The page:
A La Folie: Soup Makes the Breakup
Love Bites is a regular column on Short Order. Find other installments here.
The phrase à la folie translates to something like "to madness." Usually it would be included in a French expression such as "I love her to madness."
A La Folie near Purdy Avenue is a pretty good place to watch the sun set and munch on some French goodies. When I recently ate there, love wasn't on the menu, but there was plenty of "mad" by the time our crêpe stuffed with bananas and dark chocolate arrived. More like anger.
If only he was so sweet...
Photo by Riki Altman
When my boyfriend Matlock and I ate there recently, the meal started out innocently enough. We sipped on our chipped bowls of tea (I don't know why they don't serve it in cups like everyone else, but whatever) while looking over the menu. Unlike some places where you pretty much know what you came for, A La Folie can throw diners a bit with a slew of tempting choices. Perhaps you come craving a light salad, but then how do you choose a Niçoise when there's a croque monsieur calling your name? And how does a bowl of gazpacho compete with a slice of quiche Lorraine or a crêpe with duck a l'orange?
We settled on the Paysanne, a salad of lush greens with pâté, rosettes de Lyon (AKA salami slices), cornichons, two big slabs of Brie, tomatoes, croutons, and haricots verts (green beans), all dressed in balsamic, and a bowl of French onion soup. My stomach grumbled in anticipation as we sat at a little wooden table outdoors, watching a couple play Frisbee with their mutt. I could almost taste the saltiness of the cheese as it mingled with the sweet, soft onion bits. I envisioned my spoon carving oh-so-delicately through those baked-in slices of crusty French bread that the chefs expertly trap in the baked-on gooey topping.
Just as I imagined the utensil cruising toward my tongue, heavy with the layers of this decadent soup, I heard the words: "I've been feeling disconnected from you. I don't think we're on the same wavelength."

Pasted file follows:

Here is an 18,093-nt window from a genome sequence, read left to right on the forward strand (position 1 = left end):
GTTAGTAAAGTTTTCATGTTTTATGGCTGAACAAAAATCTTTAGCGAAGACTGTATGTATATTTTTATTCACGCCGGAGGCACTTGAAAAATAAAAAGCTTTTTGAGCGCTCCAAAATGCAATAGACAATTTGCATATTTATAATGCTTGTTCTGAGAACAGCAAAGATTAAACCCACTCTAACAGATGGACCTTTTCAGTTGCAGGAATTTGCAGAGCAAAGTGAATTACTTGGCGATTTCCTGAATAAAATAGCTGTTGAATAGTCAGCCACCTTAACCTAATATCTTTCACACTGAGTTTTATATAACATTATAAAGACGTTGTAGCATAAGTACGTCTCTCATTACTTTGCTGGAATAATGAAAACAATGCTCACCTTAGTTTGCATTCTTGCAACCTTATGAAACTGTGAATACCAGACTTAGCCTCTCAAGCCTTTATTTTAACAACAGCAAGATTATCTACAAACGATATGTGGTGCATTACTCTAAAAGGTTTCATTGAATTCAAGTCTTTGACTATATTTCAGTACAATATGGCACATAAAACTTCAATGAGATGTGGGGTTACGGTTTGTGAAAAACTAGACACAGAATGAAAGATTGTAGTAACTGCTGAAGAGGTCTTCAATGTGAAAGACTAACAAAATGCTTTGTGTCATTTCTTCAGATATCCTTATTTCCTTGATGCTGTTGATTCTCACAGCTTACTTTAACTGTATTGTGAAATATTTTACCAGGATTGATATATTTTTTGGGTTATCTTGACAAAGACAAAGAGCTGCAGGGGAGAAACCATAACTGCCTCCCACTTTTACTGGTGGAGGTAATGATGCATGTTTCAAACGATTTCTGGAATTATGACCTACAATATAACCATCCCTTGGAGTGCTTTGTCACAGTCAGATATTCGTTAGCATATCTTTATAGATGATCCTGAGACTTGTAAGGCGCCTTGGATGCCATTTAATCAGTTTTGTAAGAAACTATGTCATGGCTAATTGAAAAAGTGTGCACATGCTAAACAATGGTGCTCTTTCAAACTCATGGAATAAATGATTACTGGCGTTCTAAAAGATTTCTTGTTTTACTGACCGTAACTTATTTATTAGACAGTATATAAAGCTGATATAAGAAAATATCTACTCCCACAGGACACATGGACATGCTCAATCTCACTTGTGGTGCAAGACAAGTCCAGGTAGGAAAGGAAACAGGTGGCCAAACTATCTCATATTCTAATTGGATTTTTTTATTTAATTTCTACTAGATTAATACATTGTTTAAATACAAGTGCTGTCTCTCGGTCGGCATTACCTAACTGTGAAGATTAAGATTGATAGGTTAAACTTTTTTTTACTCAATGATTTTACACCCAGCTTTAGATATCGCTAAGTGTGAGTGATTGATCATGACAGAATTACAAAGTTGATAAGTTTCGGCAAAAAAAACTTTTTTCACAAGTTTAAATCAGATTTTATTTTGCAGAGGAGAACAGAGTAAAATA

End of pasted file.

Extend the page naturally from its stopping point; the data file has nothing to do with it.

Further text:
I stopped my virtual spoon midair and asked him to expound.
"It's just that I think we don't want the same big-picture things," he continued. "We don't see eye-to-eye on religion, marriage, pot smoking..." Was he serious? I wondered. I thought we had covered the most important topics at El Carajo on date two. Yes, pot smoking (or my lack thereof) wasn't one of them, but that just didn't seem like a relationship qualifier.
For the next ten minutes -- as the soup of my dreams arrived in physical form and then got cold, and the salad arrived and got soggy -- I tried to make sense of his sudden attack. By the time I yet again had defended my views on everything from procreation to the legalization of controlled substances, he had already polished off half the meal and I had fully lost my appetite.
Yep, even A La Folie's offerings weren't providing comfort. I realized this guy was out to make a clean break of it no matter what I said, so I finally just gave up, downed the remaining three bites of the salad, and half-heartedly agreed to split a dessert crêpe.
Now that my heart was broken and my mind was spinning, my stomach found new strength and I gobbled up half the crêpe. Suddenly he was uttering phrases like "Even if this had worked out..." and "Maybe someday we'll be able to..." Those words fell on deaf ears. I was already back in my head, adoring every forkful of this spongy, hot crêpe showered with sugar, stopping only for a second to remember a time when I thought our relationship was just as sweet and satisfying. Then I lifted the bowl of tea to my mouth and noticed that what I originally thought were chips in the rim could more accurately be described as cracks. Guess that's the kind of stuff you find if you look deep enough.
A La Folie/Date Rating
Hip Factor: 2/5
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